Over the past few years, the Second Wave has had a second coming. Feminist performance scholar Jill Dolan delivered a gorgeous meditation on women’s music of the 1970s at Cornell’s “Resoundingly Queer” Conference in the spring of 2012, and later published an essay version in the Journal of Dramatic Theory and Criticism. As she remembers it,
“1970s lesbian feminist cultural and political activism [was] vital, lustful, intellectually acute, and more culturally diverse than it’s been described during the last twenty or twenty-five years of US academic and activist discourse.”
Sara Warner’s Acts of Gaiety (2013) looks back at 60s and 70s feminist activism, arguing that it was at once playful and deeply politically engaged performance. Last spring, The New Statesman did a series called “Rereading the Second Wave,” in which authors evaluate critical feminist texts from a millennial vantage point. My own research demonstrates how today’s queer and feminist experimental performance embodies feminist theories of the 1970s, 80s, and 90s, making them over into a politics I call “post-wave pop feminism.”
I don’t remember the exact origin of the project—I suppose the seeds were sown when we wrote and recorded “Back to the Land,” a satirical analysis of Brooklyn’s glorification of co-ops, communing with nature, and DIY aesthetics, which lesbian feminists advocated decades ago. Soon after, my band mates and I started working on covers of music from the women’s movement. To our surprise, we discovered that much of the material has a spirit similar to that of our own songs. We are a queer folk band that sings catchy, funny songs about living and loving in New York City. Though 70s lesbian feminists have the reputation of being humorless, the lesbian feminist music of the era is fabulous: often funny and irreverent, sometimes angry, always inspiring. As we conducted research at the Lesbian Herstory Archives in Brooklyn, watched documentaries, and dug deeper into the catalog of womyn’s music, we realized that just a song or two would not do. We decided to give the work the consideration it deserves and develop an evening-length exploration of the songs of the Second Wave.
The result is “Womyn, Wimmin, Wymin,” a piece of practice as research, embodiment as scholarship. As we thought (and fought) about which songs to include in the performance, we encountered some politics that, from our millennial perspective, are problematic. The assumption of women’s universal experience, the transphobia of some of the musicians, the use of slave imagery to describe women’s condition, for instance, all make us uncomfortable. But we decided not to censor the songs and to let the performance embody the divisions in the movement and the tensions between our position and those of the women we channel. We were dismayed to find out that Alix Dobkin maintains an anti-trans stance, so we follow her classic “Every Woman Can Be a Lesbian” with the hilarious “Ballad of the Oklahoma Women’s Liberation Front” by Beth Elliott, a transwoman who was excluded from women’s music festivals because of her identity. With such juxtapositions, we hope we capture the multivocality of a movement that is often depicted as monolithic.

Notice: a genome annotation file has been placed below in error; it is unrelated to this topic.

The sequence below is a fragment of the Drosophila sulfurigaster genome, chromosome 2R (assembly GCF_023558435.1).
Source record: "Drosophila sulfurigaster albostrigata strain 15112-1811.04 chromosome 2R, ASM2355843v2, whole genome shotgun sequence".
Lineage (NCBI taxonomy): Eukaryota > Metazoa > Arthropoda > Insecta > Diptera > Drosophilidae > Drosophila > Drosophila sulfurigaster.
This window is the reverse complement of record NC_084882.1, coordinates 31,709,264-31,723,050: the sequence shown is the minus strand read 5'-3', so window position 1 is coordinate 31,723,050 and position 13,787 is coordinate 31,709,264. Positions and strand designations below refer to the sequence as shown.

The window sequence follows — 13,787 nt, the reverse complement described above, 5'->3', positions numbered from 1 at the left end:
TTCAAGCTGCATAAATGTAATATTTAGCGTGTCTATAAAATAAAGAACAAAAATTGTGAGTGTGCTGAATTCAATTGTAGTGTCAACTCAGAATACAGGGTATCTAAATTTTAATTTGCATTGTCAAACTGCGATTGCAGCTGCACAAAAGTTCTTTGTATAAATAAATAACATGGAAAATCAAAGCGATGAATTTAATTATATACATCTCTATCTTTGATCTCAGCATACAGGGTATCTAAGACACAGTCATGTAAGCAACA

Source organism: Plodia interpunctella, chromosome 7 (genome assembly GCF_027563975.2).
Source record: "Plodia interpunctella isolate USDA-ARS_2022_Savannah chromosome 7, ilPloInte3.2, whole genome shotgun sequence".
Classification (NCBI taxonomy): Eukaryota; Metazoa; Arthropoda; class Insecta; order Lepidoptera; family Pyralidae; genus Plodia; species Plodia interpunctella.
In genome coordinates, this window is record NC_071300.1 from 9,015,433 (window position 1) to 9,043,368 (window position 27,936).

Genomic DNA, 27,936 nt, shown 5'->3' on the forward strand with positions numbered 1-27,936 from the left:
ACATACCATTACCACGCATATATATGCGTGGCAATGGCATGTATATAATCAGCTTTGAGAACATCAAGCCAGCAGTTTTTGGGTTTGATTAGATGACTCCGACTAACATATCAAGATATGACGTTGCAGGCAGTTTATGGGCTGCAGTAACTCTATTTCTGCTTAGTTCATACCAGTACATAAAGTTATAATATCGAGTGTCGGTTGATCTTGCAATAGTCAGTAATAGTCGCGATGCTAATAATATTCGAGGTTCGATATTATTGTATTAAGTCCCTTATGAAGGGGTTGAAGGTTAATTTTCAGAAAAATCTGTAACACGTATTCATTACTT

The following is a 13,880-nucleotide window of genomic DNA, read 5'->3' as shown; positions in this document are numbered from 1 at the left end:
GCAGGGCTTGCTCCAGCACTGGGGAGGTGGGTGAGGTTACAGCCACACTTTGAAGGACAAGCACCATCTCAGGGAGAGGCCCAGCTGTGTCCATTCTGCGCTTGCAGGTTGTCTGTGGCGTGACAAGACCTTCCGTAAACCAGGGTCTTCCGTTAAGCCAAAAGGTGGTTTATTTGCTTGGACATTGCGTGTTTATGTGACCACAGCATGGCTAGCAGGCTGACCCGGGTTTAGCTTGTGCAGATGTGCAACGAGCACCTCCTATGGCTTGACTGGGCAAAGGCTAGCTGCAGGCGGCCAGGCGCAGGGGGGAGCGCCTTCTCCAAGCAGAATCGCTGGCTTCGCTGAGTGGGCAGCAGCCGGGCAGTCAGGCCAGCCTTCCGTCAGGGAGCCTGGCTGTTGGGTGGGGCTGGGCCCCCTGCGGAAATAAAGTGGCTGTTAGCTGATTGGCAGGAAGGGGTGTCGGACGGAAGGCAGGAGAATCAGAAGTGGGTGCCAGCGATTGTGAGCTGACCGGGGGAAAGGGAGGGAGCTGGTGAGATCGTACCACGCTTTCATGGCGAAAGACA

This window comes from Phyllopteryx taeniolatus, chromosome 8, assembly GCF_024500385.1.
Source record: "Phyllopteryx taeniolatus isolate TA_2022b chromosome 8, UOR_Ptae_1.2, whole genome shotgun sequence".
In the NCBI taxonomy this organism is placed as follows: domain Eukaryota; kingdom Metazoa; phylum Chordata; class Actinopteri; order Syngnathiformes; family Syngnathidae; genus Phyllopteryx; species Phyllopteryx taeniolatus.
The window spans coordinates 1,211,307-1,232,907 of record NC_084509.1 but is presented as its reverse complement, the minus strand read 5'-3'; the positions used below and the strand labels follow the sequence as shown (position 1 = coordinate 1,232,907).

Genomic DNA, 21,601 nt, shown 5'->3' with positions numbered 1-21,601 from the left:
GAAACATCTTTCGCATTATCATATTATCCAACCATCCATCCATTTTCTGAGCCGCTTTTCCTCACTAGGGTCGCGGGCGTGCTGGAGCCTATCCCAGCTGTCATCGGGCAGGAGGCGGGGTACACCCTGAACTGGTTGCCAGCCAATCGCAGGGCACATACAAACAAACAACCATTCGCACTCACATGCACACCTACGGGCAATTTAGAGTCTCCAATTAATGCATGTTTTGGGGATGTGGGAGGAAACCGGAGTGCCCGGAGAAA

Every time we sing through these songs, I am struck by both how radical and how relevant they are. I sing Maxine Feldman’s “Angry Atthis,” a dark ballad about her frustration at having to hide her lesbian identity. The minor key expresses her sadness, and the way the melody rises throughout signals her growing rage. Feldman was a groundbreaker; she wrote the song months before the Stonewall riots of 1969. It is hard to imagine today, but she was banned from performance venues and kicked out of college for being a lesbian. In “The Battle Hymn of Women,” Meredith Tax calls out a society that “said the only work for women is to clean, and type, and file”—a sentiment that resonates less today after the strides made by Women’s Liberation activists like her. We all initially balked at the lyrics to Holly Near’s rousing “Fight Back,” which assumes a universal female subject, erasing differences between women. “Women all around the world, every color, religion, and age,” she sings, “one thing we got in common, we can all be battered and raped.” But the song offers what could be a contemporary critique of our culture of sexual violence, and a powerful message of resistance. She begins, “For as long as I can remember, a lady don’t go out alone at night,” before launching into the chorus, which proclaims, “We’ve got to fight back in large numbers . . . Together we can make a safe home.” We open the show with the stunning a cappella “Ella’s Song” by Sweet Honey in the Rock. The song starts with the heartbreaking lyric:
“Until the killing of black men, black mothers’ sons, is as important as the killing of white men, white mothers’ sons.”
In the wake of Ferguson, the chorus—“We who believe in freedom cannot rest. We who believe in freedom cannot rest until it comes”—feels all too apt.
The process of creating the performance piece has provided me with new perspectives on my critical work. Singing the songs of the Second Wave makes visceral the political stakes of the period. Re-making this music, we mark the distance between the dreams of 1970s lesbian feminism and the realities of today. We honor what was achieved, acknowledge the long way we have come, and map out how far we still have to go.